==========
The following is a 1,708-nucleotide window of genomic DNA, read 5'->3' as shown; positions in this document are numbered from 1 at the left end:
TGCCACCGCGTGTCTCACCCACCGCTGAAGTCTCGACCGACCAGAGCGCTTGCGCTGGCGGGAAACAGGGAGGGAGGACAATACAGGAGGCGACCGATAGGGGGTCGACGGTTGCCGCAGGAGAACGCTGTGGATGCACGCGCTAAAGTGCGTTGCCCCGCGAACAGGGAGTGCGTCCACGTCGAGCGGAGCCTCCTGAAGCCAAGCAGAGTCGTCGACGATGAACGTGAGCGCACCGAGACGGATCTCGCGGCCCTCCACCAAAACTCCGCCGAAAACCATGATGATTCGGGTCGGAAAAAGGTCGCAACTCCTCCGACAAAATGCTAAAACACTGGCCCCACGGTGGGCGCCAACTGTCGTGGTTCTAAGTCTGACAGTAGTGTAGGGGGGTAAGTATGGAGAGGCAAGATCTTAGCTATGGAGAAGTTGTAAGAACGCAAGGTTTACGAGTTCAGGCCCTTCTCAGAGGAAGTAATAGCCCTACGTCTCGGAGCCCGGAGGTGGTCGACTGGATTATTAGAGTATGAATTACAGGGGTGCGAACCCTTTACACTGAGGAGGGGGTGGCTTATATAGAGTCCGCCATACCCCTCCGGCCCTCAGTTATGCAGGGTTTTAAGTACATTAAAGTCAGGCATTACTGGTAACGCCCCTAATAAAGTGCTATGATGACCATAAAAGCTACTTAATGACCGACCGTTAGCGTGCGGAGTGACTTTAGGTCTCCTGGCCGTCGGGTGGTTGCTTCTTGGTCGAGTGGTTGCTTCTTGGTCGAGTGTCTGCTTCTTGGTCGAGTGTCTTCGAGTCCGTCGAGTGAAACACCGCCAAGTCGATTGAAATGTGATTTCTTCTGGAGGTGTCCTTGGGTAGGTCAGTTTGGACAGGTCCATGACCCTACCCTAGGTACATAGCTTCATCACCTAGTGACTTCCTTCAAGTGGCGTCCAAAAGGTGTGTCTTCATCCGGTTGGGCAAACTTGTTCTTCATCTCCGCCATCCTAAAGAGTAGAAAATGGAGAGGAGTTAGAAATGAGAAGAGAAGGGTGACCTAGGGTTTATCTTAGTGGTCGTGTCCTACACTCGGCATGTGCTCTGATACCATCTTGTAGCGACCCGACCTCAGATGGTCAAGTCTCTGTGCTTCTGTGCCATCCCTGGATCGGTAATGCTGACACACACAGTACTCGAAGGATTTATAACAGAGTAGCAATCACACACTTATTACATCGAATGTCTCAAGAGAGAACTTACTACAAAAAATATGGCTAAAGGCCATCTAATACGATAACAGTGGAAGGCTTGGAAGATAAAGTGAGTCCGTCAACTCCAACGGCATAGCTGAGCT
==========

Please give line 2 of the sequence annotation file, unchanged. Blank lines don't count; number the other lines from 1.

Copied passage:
TGCCACCGCGTGTCTCACCCACCGCTGAAGTCTCGACCGACCAGAGCGCTTGCGCTGGCGGGAAACAGGGAGGGAGGACAATACAGGAGGCGACCGATAGGGGGTCGACGGTTGCCGCAGGAGAACGCTGTGGATGCACGCGCTAAAGTGCGTTGCCCCGCGAACAGGGAGTGCGTCCACGTCGAGCGGAGCCTCCTGAAGCCAAGCAGAGTCGTCGACGATGAACGTGAGCGCACCGAGACGGATCTCGCGGCCCTCCACCAAAACTCCGCCGAAAACCATGATGATTCGGGTCGGAAAAAGGTCGCAACTCCTCCGACAAAATGCTAAAACACTGGCCCCACGGTGGGCGCCAACTGTCGTGGTTCTAAGTCTGACAGTAGTGTAGGGGGGTAAGTATGGAGAGGCAAGATCTTAGCTATGGAGAAGTTGTAAGAACGCAAGGTTTACGAGTTCAGGCCCTTCTCAGAGGAAGTAATAGCCCTACGTCTCGGAGCCCGGAGGTGGTCGACTGGATTATTAGAGTATGAATTACAGGGGTGCGAACCCTTTACACTGAGGAGGGGGTGGCTTATATAGAGTCCGCCATACCCCTCCGGCCCTCAGTTATGCAGGGTTTTAAGTACATTAAAGTCAGGCATTACTGGTAACGCCCCTAATAAAGTGCTATGATGACCATAAAAGCTACTTAATGACCGACCGTTAGCGTGCGGAGTGACTTTAGGTCTCCTGGCCGTCGGGTGGTTGCTTCTTGGTCGAGTGGTTGCTTCTTGGTCGAGTGTCTGCTTCTTGGTCGAGTGTCTTCGAGTCCGTCGAGTGAAACACCGCCAAGTCGATTGAAATGTGATTTCTTCTGGAGGTGTCCTTGGGTAGGTCAGTTTGGACAGGTCCATGACCCTACCCTAGGTACATAGCTTCATCACCTAGTGACTTCCTTCAAGTGGCGTCCAAAAGGTGTGTCTTCATCCGGTTGGGCAAACTTGTTCTTCATCTCCGCCATCCTAAAGAGTAGAAAATGGAGAGGAGTTAGAAATGAGAAGAGAAGGGTGACCTAGGGTTTATCTTAGTGGTCGTGTCCTACACTCGGCATGTGCTCTGATACCATCTTGTAGCGACCCGACCTCAGATGGTCAAGTCTCTGTGCTTCTGTGCCATCCCTGGATCGGTAATGCTGACACACACAGTACTCGAAGGATTTATAACAGAGTAGCAATCACACACTTATTACATCGAATGTCTCAAGAGAGAACTTACTACAAAAAATATGGCTAAAGGCCATCTAATACGATAACAGTGGAAGGCTTGGAAGATAAAGTGAGTCCGTCAACTCCAACGGCATAGCTGAGCT